Marchand said that younger players are starting to compete in poker tournaments, mentioning 21-year-old Nick Schulman who won the World Poker Tour event this past week at Foxwoods Casino in Connecticut. Schulman took home the $2.1 million prize.

While online poker has been a boon to the industry, Gary Thompson, operations director for the World Series of Poker, said the hole-card camera and increasing monetary prizes has especially spurred the growth.

"I'm not going to beat Tiger Woods at golf or tackle LaDainian Tomlinson, but I can play poker and win a fortune and that's heady stuff," Thompson said. "You can be young or old, man or woman, rich or poor and you still have a chance."

The entry field for the World Series of Poker tournament, which is owned by Harrah's Entertainment, has increased in the past three years from 839 in 2003 to 5,719 in 2005, Thompson said. In addition, prize money ballooned from $22 million in 2003 to $103 million in 2005 with the first-place winner receiving $7.5 million, he said.

Thompson said the television exposure including allowing viewers to see cards the other players can't see has led not only to fortune but also fame with endorsements sometimes doubling a winner's yearly income.

But it's the allure of being a star like those who play on ESPN, Fox Sports and Bravo's celebrity show, and the easy access of online gambling sites that worry gambling-addiction experts.

Mark Lefkowitz, director of training for the California Council on Problem Gambling, said the most dangerous trend surfacing is the age of poker players.

"We are starting to see it through gambler anonymous meetings with poker players who are getting younger and younger," Lefkowitz said. "They suck you in (online) by saying they are trying to teach you and then they have you."

The gambling addiction organization has seen an increase in callers seeking help on its hotline. The largest influx of calls come from the 909 area code, according to the group's annual statistics.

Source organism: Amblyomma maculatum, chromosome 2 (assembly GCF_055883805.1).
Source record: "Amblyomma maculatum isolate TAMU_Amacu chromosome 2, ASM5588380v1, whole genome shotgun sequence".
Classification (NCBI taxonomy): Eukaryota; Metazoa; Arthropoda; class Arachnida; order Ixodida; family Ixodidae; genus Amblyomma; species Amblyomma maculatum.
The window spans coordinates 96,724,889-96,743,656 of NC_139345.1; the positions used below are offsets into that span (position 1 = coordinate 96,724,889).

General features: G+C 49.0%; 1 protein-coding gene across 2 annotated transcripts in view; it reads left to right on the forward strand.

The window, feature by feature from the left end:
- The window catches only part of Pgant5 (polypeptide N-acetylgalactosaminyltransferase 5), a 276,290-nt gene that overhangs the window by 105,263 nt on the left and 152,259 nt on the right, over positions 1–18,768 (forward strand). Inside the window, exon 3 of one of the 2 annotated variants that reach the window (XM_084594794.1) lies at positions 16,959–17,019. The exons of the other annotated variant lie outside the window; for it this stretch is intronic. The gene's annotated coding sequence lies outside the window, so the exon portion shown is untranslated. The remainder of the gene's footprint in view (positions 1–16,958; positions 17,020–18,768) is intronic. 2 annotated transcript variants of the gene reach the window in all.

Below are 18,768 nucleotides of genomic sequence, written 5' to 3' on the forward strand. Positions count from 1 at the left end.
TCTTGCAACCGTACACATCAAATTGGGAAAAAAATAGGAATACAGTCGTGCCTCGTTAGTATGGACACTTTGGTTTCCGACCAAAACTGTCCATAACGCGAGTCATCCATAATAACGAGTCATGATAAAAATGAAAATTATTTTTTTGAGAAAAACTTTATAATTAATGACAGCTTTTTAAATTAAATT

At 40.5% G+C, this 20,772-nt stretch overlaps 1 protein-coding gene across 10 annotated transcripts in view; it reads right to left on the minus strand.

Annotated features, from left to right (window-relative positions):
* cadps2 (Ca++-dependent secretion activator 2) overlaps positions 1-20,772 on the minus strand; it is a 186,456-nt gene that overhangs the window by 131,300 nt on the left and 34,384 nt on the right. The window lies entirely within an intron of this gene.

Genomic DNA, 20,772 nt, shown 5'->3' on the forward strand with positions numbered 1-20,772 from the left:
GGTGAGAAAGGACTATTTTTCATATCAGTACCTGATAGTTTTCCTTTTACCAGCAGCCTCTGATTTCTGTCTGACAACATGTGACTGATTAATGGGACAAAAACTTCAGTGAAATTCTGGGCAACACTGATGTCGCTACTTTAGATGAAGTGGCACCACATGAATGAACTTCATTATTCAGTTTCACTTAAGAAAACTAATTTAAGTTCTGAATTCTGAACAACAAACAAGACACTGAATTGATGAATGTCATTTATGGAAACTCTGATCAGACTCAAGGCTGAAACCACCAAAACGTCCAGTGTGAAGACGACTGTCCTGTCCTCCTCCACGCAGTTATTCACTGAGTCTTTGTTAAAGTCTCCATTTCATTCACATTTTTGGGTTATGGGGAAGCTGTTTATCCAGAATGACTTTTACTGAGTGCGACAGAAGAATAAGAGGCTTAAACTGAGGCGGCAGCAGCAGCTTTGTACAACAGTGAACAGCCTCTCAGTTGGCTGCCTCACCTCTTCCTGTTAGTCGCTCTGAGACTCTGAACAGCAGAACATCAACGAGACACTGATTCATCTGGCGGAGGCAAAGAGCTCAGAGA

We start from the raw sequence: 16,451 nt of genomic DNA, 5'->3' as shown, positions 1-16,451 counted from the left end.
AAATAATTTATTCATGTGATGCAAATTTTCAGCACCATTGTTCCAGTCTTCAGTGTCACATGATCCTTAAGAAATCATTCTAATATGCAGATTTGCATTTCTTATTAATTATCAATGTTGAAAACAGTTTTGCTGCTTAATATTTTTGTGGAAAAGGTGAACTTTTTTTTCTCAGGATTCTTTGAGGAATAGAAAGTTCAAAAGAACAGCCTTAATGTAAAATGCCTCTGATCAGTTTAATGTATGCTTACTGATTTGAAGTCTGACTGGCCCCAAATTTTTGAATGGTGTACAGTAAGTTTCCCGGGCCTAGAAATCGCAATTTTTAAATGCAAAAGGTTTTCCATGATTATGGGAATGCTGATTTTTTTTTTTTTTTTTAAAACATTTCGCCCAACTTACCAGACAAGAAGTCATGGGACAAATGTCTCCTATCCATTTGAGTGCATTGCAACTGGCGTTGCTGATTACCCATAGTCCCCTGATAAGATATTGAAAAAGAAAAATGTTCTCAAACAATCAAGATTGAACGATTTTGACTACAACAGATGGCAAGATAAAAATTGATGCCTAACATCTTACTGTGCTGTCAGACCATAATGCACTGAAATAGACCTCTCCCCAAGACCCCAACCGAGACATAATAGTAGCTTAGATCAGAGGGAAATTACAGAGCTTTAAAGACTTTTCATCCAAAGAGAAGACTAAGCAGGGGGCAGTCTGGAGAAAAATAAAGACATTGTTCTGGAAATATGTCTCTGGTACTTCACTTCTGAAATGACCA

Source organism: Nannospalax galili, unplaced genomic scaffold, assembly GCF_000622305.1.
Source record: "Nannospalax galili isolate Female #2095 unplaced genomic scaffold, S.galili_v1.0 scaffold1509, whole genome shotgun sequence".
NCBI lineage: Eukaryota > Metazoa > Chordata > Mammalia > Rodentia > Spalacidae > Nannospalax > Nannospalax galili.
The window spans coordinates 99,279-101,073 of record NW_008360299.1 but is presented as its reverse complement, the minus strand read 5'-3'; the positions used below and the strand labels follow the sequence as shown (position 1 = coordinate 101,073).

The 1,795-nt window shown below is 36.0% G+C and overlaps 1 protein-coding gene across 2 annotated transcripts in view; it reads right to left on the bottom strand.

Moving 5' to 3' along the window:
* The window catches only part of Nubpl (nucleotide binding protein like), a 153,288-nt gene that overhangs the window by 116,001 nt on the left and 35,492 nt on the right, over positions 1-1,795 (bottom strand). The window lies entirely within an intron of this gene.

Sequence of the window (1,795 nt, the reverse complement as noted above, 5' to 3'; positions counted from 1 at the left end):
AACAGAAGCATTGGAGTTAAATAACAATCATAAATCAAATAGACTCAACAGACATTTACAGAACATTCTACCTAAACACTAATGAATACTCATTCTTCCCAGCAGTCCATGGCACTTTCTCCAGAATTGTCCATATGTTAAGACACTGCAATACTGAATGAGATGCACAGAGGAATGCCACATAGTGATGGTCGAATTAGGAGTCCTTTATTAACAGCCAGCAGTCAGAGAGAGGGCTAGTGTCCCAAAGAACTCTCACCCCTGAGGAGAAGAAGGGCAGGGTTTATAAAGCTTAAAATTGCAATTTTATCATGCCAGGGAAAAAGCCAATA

The annual report states that on average the person who needs help through the hotline spent $33,636 gambling in 2004. The bulk of those with a potential gambling problem are between 36 and 65 years old. But the percentage of those under 36 is slowly increasing from 31.7 percent in 2003 to 34.7 percent in 2004, the report said.

While the report doesn't break out all types of poker games, it does note the rise in Internet games as being the cause of potential problems.

Christen Reilly, executive director of the Institute of Pathological Gambling and Related Disorders, affiliated with Harvard Medical School, cautioned about rushing to judgment on the consequences of Internet gambling.

"The jury is still out on whether there is an increasing rate of online gambling disorders it's so new," Reilly said. "There are indications that there may be problems, but it's too early to tell."

But David Robertson, a board member of the National Coalition Against Legalized Gambling, said the anecdotal evidence is frightening.

"We are beginning to see that poker is becoming the majority of calls received by major addiction hotlines," he said. "You see parents throwing their children poker parties thinking it's harmless, and now we are seeing young people who call who are in way over their heads."

But none of the opponents or proponents of poker see the popularity explosion stopping anytime soon.

"With the fame and fortune out there, it can be a life changing amount of money," said Thompson, World Series of Poker director of operations. "People love the competition."